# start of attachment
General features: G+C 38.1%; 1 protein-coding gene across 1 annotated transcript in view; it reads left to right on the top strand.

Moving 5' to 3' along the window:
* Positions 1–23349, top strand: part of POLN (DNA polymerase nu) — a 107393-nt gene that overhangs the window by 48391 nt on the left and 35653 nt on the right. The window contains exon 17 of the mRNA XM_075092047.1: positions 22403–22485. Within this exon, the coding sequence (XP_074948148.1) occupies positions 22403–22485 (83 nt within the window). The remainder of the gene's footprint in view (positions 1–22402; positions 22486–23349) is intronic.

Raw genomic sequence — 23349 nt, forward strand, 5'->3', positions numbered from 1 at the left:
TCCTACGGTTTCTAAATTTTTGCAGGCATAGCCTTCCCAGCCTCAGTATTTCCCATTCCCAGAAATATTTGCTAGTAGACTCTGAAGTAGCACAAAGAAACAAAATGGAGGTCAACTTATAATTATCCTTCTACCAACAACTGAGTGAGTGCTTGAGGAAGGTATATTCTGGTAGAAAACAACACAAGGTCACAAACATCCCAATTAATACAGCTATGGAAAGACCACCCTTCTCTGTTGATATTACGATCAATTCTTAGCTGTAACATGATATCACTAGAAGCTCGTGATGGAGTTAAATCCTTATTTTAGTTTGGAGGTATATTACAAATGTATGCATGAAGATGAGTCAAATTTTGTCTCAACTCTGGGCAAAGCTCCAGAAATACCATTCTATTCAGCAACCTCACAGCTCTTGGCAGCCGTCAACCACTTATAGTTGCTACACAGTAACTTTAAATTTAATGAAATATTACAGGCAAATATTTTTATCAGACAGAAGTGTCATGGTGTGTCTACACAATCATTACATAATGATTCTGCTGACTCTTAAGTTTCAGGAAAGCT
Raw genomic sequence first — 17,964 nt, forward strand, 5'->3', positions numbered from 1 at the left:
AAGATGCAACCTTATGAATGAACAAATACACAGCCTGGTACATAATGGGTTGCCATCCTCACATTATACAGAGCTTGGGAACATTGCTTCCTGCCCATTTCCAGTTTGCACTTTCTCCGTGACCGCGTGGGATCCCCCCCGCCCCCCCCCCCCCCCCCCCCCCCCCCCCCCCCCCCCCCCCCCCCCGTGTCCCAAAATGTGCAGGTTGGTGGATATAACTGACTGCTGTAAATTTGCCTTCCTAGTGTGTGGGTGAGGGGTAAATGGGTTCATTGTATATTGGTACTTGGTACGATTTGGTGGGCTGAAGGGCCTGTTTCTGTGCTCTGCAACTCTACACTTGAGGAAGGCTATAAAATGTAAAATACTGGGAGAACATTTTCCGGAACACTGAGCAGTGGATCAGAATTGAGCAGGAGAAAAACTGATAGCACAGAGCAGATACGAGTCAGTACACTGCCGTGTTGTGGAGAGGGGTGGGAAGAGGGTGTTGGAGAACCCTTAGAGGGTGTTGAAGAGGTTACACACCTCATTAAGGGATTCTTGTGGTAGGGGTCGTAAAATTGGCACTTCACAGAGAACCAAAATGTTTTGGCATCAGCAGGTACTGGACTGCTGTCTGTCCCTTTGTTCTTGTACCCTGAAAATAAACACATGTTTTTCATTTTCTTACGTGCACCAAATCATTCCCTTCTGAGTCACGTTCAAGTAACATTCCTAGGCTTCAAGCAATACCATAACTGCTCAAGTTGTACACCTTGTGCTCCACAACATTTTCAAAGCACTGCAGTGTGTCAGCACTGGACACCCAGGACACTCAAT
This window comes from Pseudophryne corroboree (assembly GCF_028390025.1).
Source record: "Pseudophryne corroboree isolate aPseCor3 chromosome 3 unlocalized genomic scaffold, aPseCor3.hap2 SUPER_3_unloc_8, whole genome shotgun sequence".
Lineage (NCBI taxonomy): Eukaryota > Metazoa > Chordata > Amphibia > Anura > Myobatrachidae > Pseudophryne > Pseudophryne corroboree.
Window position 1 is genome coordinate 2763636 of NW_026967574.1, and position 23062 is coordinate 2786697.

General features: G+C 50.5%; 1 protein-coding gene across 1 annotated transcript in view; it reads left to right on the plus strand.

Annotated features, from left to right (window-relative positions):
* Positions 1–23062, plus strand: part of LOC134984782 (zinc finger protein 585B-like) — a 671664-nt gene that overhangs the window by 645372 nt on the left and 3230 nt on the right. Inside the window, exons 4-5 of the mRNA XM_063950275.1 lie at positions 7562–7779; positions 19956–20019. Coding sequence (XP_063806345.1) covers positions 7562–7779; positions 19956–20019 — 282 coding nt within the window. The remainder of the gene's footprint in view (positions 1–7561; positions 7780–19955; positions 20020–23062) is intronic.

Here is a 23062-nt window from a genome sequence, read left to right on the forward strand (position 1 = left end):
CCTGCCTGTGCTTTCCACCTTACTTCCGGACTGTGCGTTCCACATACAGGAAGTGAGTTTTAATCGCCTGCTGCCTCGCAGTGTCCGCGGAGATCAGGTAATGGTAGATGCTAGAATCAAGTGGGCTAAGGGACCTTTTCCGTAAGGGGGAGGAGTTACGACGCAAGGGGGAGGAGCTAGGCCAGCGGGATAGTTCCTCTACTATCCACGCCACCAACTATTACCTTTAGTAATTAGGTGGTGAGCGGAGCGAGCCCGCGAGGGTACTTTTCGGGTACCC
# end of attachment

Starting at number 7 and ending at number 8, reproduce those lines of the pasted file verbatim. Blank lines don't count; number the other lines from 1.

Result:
AAGATGCAACCTTATGAATGAACAAATACACAGCCTGGTACATAATGGGTTGCCATCCTCACATTATACAGAGCTTGGGAACATTGCTTCCTGCCCATTTCCAGTTTGCACTTTCTCCGTGACCGCGTGGGATCCCCCCCGCCCCCCCCCCCCCCCCCCCCCCCCCCCCCCCCCCCCCCCCCCCCCGTGTCCCAAAATGTGCAGGTTGGTGGATATAACTGACTGCTGTAAATTTGCCTTCCTAGTGTGTGGGTGAGGGGTAAATGGGTTCATTGTATATTGGTACTTGGTACGATTTGGTGGGCTGAAGGGCCTGTTTCTGTGCTCTGCAACTCTACACTTGAGGAAGGCTATAAAATGTAAAATACTGGGAGAACATTTTCCGGAACACTGAGCAGTGGATCAGAATTGAGCAGGAGAAAAACTGATAGCACAGAGCAGATACGAGTCAGTACACTGCCGTGTTGTGGAGAGGGGTGGGAAGAGGGTGTTGGAGAACCCTTAGAGGGTGTTGAAGAGGTTACACACCTCATTAAGGGATTCTTGTGGTAGGGGTCGTAAAATTGGCACTTCACAGAGAACCAAAATGTTTTGGCATCAGCAGGTACTGGACTGCTGTCTGTCCCTTTGTTCTTGTACCCTGAAAATAAACACATGTTTTTCATTTTCTTACGTGCACCAAATCATTCCCTTCTGAGTCACGTTCAAGTAACATTCCTAGGCTTCAAGCAATACCATAACTGCTCAAGTTGTACACCTTGTGCTCCACAACATTTTCAAAGCACTGCAGTGTGTCAGCACTGGACACCCAGGACACTCAAT
This window comes from Pseudophryne corroboree (assembly GCF_028390025.1).